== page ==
The Paley Center for Media – NYC – New York City

The Paley Center For Media


25 West 52nd Street, New York, NY 10019

Founded in 1975 by William S. Paley for the purpose of collecting, preserving and presenting to the public, television and radio programs the The Paley Center for Media is a nonprofit organization.

As stated in the name, this is a museum for radio and television programming. Located in the William S. Paley Building at West 52nd Street, it is one of a pair. The other being in Beverly Hills, California. It was in 1991 that this Manhattan location opened and the other in 1996.

Since opening its doors in 1976, the Museum has expanded the collection to include more than 100,000 programs chosen for their artistic, cultural, and historical significance. The collection covers news, drama, public affairs programs, documentaries, the performing arts, children’s programming, sports, comedy, and advertising.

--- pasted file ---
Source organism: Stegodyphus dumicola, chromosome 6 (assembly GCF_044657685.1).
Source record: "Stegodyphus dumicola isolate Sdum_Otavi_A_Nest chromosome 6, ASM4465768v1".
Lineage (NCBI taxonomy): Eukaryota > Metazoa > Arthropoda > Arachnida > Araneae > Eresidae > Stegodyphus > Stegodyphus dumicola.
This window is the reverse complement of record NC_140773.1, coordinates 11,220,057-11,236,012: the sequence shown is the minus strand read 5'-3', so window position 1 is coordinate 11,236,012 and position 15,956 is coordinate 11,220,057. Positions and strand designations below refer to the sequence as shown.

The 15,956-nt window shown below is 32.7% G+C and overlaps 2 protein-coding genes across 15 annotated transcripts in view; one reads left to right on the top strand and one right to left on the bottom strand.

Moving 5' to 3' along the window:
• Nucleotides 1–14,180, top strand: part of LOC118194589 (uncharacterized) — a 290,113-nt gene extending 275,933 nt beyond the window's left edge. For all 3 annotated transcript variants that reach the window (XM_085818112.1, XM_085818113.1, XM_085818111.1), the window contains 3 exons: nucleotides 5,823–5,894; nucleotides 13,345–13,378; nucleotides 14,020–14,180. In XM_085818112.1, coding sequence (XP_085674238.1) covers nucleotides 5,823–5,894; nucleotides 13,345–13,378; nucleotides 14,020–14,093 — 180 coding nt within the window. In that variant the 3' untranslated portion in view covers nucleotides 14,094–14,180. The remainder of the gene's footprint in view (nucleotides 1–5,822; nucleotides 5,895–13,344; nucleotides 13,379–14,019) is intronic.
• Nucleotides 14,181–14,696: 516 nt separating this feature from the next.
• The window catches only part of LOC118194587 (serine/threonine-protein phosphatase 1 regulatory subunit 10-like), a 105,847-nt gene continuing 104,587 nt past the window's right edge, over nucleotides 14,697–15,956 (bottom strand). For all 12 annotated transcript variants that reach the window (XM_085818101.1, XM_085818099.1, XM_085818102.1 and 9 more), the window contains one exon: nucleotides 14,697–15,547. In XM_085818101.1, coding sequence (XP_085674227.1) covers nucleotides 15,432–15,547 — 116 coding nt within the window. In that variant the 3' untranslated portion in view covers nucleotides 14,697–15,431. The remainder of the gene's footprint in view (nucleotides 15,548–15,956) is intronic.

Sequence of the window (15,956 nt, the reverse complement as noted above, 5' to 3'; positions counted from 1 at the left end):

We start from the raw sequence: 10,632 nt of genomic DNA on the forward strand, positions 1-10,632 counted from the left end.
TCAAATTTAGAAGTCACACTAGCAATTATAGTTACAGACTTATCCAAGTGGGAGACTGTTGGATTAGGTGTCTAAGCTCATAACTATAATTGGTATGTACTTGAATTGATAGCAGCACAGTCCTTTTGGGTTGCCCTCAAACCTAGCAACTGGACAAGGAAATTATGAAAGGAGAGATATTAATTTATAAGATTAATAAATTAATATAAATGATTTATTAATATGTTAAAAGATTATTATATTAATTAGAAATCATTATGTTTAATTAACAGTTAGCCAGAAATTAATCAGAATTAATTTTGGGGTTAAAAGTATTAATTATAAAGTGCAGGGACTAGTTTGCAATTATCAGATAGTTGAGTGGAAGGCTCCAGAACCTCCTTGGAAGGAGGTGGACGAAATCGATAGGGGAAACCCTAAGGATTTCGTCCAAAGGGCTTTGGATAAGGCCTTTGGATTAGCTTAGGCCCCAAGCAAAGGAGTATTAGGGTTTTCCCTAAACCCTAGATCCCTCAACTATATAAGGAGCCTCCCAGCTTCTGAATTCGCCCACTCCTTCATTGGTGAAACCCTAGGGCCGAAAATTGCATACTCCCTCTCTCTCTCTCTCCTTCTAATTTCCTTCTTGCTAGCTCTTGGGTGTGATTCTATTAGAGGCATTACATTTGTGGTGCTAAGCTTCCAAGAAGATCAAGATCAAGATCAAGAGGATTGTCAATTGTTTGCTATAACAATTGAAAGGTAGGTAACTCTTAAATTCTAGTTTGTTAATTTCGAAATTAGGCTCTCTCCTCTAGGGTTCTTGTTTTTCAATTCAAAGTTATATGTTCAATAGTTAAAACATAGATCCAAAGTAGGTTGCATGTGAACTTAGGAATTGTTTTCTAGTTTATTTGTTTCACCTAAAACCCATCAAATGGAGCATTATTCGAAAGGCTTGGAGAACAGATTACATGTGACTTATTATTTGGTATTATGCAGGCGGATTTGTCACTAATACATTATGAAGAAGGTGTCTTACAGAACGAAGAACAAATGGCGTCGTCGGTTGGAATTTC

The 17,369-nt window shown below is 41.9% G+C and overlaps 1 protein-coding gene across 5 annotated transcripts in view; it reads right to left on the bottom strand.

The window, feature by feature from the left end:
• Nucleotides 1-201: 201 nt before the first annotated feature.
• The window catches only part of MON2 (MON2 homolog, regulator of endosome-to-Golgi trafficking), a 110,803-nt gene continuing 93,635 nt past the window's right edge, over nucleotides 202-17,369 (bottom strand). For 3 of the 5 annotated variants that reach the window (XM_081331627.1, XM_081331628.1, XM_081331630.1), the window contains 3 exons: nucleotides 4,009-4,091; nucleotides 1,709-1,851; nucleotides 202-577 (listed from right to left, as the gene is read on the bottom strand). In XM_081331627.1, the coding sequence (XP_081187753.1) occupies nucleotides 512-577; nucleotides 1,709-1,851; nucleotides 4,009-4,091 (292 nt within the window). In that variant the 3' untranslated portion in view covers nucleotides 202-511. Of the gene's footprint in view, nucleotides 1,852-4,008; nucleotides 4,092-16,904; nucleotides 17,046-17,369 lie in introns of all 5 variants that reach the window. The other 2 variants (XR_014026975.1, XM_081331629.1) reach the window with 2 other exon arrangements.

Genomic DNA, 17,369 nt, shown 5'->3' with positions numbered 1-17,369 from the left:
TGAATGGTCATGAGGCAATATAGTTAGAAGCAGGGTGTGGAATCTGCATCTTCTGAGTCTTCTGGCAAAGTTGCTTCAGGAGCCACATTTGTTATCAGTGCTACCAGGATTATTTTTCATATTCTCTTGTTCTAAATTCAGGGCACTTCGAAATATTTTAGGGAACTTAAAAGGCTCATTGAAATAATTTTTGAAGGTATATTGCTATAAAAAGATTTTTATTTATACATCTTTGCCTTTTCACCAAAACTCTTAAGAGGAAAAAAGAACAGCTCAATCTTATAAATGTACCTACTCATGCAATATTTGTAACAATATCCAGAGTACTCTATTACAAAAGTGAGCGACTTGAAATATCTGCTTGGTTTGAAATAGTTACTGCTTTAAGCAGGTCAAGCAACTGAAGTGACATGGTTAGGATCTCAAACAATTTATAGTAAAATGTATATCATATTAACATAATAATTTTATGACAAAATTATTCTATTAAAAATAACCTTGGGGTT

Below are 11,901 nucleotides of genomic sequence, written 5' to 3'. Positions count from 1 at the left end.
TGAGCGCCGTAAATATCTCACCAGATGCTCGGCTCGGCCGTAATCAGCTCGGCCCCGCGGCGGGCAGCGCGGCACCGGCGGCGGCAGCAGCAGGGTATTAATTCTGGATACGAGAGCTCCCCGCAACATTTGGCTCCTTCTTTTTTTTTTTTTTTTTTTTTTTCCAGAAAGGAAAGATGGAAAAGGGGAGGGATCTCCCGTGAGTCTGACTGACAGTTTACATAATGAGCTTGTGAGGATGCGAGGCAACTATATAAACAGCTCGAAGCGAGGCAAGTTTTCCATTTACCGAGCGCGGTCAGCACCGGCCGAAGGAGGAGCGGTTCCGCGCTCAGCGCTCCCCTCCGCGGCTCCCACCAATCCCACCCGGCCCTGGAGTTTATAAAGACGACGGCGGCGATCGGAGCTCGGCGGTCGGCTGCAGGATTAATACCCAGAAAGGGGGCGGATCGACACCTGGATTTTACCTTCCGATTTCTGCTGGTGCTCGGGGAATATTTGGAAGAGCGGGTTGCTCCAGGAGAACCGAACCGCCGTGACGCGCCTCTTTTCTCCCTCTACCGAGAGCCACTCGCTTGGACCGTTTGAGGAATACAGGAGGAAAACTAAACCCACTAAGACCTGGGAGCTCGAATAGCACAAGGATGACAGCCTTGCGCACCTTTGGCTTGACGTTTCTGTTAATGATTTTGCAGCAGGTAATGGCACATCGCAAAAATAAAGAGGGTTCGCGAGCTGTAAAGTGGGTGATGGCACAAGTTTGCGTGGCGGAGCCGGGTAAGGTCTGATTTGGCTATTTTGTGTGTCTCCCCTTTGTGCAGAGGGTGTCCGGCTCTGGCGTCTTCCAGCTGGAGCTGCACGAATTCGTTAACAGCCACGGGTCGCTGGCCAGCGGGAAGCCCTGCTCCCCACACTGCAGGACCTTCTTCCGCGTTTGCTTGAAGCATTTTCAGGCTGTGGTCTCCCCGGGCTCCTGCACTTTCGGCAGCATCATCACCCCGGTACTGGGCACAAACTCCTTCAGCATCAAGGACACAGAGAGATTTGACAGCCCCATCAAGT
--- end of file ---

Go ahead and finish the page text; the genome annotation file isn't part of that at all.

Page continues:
Each year the Museum, using radio and television programs from the collection, organizes major exhibitions and screenings and listening series that focus on topics of social, historical, popular, or artistic interest. Seminars feature in-person discussions with writers, producers, directors, actors, and others involved with landmark programming. In addition, the Museum’s comprehensive education program welcomes special interest groups and students from the elementary to the university level and encourages them to become critical thinkers by interpreting and analyzing radio and television programs.

“Also at the museum are live and taped radio broadcasts throughout the year, where stations from across the country come to the Ralph Guild Radio Studio to broadcast their shows. These events are usually open to the public. As well are seminars throughout the year, whereby performers, critics, writers, directors, producers, and journalists come to the Museum to discuss topics ranging from the collaborative process behind programming to significant events in the media industry. The seminars include television and radio clips from the Museum’s collection, and time for the audience members to ask questions. ”

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